Tuesday, 1 April 2014

Leica or Leica-like?

There is a new kid in town, and it is a Panasonic Leica lens, also known as the Leica 15/1.7 Summilux for the m4/3 mirrorless format, so a 30mm eq.

It will be the ideal companion of the GM1, that we reviewed lately, since it is a v. small lens. Although not a pancake it will be sold in kit soon with the GM1, said Panasonic.

At the moment there are no photo samples, but if we go by the resolution chart and compare it to the best, it will be outstanding:

It has excellent resolution to the very edges, contrast, and good bokeh.

It has also an aperture ring which is useful for reaching good DOF in the Street. It also has good metal construction, which should confer sturdiness, and neat aperture clcks.

Yes, but Purists will object,  still this is not a true Leica, since it is not made by Leica of Solms for the Full Frame 35mm Leica M. 

True. However on April 24th Leica will launch a new line of ILS. The Leica T  typ 701 will be a mirrorless camera made by Panasonic with 16 Mpx and an APS-C sensor, like other cameras on the market. However it will have a $ 3000 price tag., body only, two or three times as much as the best mirrorless. That's Leica quality, assuredly. 

Keep in mind that an M typ 240 model runs in the $ 6800 without a lens!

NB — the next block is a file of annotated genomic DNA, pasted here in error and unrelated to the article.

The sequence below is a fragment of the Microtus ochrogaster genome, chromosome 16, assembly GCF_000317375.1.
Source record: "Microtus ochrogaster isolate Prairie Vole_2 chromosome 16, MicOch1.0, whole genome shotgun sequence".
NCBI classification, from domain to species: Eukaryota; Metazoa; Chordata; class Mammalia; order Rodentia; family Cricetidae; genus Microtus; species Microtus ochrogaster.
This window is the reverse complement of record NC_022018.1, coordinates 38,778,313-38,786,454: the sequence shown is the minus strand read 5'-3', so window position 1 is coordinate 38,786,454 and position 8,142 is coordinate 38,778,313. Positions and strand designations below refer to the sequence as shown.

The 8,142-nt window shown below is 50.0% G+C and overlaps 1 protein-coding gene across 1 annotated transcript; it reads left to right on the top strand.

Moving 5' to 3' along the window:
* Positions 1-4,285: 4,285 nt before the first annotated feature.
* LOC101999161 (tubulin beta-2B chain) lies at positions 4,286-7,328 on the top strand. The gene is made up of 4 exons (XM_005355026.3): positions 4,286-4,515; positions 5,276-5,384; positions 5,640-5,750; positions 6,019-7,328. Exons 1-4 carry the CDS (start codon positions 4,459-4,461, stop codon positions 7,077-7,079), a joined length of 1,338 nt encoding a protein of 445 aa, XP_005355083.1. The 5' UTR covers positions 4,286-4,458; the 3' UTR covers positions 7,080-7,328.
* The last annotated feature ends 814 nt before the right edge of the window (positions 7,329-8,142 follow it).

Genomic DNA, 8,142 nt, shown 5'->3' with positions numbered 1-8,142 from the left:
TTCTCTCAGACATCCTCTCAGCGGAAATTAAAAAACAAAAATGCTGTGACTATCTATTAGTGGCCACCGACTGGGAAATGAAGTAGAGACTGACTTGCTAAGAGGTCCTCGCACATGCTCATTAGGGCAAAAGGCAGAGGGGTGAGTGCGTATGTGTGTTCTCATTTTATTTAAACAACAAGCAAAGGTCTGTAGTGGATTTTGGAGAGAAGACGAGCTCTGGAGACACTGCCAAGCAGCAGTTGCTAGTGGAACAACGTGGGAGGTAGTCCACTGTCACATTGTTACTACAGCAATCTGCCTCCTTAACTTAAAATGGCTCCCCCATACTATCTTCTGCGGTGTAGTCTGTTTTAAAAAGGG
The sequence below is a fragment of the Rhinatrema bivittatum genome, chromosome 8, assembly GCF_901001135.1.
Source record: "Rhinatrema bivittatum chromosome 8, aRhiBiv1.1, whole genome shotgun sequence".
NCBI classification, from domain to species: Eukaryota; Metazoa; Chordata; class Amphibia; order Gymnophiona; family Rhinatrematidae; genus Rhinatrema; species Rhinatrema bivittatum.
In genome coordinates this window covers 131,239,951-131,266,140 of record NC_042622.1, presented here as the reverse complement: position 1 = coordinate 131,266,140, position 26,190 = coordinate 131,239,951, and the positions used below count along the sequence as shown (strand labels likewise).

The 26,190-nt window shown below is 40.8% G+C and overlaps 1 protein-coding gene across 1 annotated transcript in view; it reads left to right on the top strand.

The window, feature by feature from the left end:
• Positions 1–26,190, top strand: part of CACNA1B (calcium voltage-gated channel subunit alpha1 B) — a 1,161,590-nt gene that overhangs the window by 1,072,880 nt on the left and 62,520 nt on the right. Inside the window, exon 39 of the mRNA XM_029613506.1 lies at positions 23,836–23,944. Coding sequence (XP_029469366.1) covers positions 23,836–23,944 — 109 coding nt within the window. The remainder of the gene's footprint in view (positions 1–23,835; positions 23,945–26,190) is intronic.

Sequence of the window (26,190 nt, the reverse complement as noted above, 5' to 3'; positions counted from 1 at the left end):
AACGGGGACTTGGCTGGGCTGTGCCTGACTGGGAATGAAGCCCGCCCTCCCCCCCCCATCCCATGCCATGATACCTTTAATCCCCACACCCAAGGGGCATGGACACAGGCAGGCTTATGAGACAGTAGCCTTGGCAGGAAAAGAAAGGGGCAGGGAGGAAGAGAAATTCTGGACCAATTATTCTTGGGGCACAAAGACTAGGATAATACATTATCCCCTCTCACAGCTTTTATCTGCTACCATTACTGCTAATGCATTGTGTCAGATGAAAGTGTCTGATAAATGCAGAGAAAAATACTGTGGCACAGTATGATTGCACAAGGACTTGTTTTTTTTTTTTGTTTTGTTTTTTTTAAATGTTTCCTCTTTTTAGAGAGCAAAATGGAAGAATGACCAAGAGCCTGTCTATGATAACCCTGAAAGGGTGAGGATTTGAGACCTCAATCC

Now Leica introduced the mirrorless small sensored Vario last year for $ 2500, but it was a fixed lens camera. Now it's taking a bolder step: mirrorless, small sensor and interchangeable lenses. Why?

IMHO the M models are too expensive and Leica has a much smaller market it deserves.

When Leica crossed the Atlantic to Canada in the 1950s a Leica M3 cost only $ 447, which corrected for inflation would be now $ 3630, according to Ken Rockwell.

Unfortunately it is nowhere near the price of the new M typ 240 which is $ 6800, body only.  Leica prices have spiraled out of control, because collectors are ready to pay them. 

However for photographers it's a different game. Sensors' technology today lasts only three years, so in theory Leica cameras, howsoever beautifully they are made, start to lag behind very quickly, no matter how tank-built they are.

So Leica's reasoning must have been: Let's make a Joint Venture with a mirrorless leader, let's cut prices and expand the market.

Good move, although I prefer to stay with my own Japanese version of a mirroless Leica small sensor, the Olympus E-M5, which is 3 times less expensive, and yet, according to Steve Huff, has the same resolution of an M type.

Being a m4/3, it can still mount a Leica 15/1.7 Summilux which costs $ 599, instead of the 3000 of a Solms' Leica lens. So Leica or Leica like? Today the Leica name is declined in various ways.

I forecast that performance of the new Leica T will be about the same of a m4/3, or a bit better, since Panasonic which builds it for Leica, has no better sensor or technology than Olympus.

Having an APS-C format it will have a larger sensor in the horizontal than m4/3, and therefore a small advantage. Also, build will be exceedingly good and Leica will make primes in Germany for it, while Pansonic will make the zooms in Japan. How's that for a marriage?

Great lenses are even more important on small sensors, so German Leica has another chance to excel, even with a small sensor.

I am sure the Leica T will look and feel gorgeous, and the joint venture is intriguing. So stay in touch for the Leica introduction on April 24th 2014.
Here is the first real image, courtesy Leica rumors:

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